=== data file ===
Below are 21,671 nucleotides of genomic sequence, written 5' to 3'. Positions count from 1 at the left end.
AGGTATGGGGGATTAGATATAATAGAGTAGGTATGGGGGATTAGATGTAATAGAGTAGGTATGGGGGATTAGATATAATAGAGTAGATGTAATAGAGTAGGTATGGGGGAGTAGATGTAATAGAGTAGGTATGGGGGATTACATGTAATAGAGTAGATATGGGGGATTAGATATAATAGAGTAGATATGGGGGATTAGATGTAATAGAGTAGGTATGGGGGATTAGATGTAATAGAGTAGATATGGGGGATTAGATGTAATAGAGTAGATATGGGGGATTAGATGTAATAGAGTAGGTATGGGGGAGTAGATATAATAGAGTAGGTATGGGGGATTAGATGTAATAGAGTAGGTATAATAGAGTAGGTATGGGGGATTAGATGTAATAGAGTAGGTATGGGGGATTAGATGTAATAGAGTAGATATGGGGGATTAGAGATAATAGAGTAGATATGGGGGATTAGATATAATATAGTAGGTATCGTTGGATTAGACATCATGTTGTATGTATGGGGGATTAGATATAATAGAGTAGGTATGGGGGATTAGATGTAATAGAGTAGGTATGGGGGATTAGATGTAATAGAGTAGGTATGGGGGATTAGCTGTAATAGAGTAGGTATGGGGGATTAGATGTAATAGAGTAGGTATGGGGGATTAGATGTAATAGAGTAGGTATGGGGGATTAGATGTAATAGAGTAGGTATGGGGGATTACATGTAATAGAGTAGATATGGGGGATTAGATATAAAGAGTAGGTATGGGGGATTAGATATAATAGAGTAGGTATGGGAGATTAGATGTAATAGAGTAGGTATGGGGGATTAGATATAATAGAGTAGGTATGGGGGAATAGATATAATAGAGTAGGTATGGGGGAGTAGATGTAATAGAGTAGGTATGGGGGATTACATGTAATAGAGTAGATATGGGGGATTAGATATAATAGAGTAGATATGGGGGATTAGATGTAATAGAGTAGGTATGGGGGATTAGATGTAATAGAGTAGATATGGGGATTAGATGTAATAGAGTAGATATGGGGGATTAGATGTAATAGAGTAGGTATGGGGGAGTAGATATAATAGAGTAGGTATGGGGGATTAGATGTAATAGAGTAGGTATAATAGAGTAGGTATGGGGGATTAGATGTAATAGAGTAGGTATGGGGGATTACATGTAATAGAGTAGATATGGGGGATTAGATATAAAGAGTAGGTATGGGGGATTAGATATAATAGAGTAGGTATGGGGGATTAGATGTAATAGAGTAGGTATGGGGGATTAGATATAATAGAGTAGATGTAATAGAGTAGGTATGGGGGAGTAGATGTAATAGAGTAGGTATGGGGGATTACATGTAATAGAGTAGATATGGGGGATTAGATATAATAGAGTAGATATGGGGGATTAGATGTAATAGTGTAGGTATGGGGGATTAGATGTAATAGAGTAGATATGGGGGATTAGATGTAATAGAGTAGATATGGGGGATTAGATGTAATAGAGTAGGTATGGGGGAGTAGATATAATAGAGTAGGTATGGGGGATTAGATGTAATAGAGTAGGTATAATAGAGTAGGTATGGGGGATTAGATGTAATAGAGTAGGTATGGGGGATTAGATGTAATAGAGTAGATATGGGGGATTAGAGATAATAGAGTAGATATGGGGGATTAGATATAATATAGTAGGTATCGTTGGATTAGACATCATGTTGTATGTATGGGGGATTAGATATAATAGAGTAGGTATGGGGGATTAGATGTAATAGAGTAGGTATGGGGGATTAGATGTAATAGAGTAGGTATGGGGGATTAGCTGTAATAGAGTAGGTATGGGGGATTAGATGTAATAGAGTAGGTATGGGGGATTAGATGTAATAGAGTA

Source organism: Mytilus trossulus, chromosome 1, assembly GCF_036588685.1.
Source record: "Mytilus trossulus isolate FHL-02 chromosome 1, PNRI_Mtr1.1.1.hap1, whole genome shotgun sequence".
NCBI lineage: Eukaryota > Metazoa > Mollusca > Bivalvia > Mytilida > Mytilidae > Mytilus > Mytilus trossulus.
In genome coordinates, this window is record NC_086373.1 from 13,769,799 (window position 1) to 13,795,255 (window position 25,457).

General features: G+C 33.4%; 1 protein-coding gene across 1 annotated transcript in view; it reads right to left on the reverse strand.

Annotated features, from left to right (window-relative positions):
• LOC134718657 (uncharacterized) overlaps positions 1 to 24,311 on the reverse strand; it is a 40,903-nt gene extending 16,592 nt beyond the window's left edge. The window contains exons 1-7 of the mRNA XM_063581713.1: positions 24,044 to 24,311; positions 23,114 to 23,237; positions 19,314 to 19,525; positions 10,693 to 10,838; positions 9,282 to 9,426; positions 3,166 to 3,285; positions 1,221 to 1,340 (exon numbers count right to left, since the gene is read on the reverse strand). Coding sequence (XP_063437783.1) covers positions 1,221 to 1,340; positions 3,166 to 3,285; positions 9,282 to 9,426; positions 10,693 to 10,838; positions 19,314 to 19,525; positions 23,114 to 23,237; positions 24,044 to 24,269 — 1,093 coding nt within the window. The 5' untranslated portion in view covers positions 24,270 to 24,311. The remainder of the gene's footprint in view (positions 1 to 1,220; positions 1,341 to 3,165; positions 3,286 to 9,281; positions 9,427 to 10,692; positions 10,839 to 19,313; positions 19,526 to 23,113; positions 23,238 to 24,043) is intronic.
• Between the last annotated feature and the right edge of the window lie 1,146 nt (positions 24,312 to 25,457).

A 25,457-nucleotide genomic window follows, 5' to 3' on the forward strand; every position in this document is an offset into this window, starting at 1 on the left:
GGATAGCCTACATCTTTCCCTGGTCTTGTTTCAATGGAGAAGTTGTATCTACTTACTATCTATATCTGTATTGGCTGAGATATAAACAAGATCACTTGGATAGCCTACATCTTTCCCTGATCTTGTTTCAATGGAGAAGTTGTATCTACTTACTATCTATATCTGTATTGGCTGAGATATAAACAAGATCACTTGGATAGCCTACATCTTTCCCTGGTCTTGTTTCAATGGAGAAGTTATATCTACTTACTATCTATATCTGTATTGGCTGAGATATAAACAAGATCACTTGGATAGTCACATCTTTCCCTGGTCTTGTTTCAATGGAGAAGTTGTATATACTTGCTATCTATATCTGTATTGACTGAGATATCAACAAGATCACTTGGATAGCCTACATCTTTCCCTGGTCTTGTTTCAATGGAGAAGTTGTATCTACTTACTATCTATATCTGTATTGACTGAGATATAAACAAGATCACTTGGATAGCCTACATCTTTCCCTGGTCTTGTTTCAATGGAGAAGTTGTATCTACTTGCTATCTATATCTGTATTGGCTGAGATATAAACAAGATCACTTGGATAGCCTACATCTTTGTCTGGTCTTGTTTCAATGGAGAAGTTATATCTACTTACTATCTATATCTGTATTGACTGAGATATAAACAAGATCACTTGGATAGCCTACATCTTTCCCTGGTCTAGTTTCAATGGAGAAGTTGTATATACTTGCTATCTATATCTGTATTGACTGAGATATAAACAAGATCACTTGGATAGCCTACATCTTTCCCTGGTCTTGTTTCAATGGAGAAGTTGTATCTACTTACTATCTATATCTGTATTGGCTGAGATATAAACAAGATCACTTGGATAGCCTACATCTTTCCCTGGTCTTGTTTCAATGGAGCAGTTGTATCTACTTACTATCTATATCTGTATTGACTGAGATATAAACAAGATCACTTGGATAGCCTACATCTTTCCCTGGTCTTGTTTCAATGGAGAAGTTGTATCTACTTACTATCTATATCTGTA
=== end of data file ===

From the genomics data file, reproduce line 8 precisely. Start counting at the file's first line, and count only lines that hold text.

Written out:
Annotated features, from left to right (window-relative positions):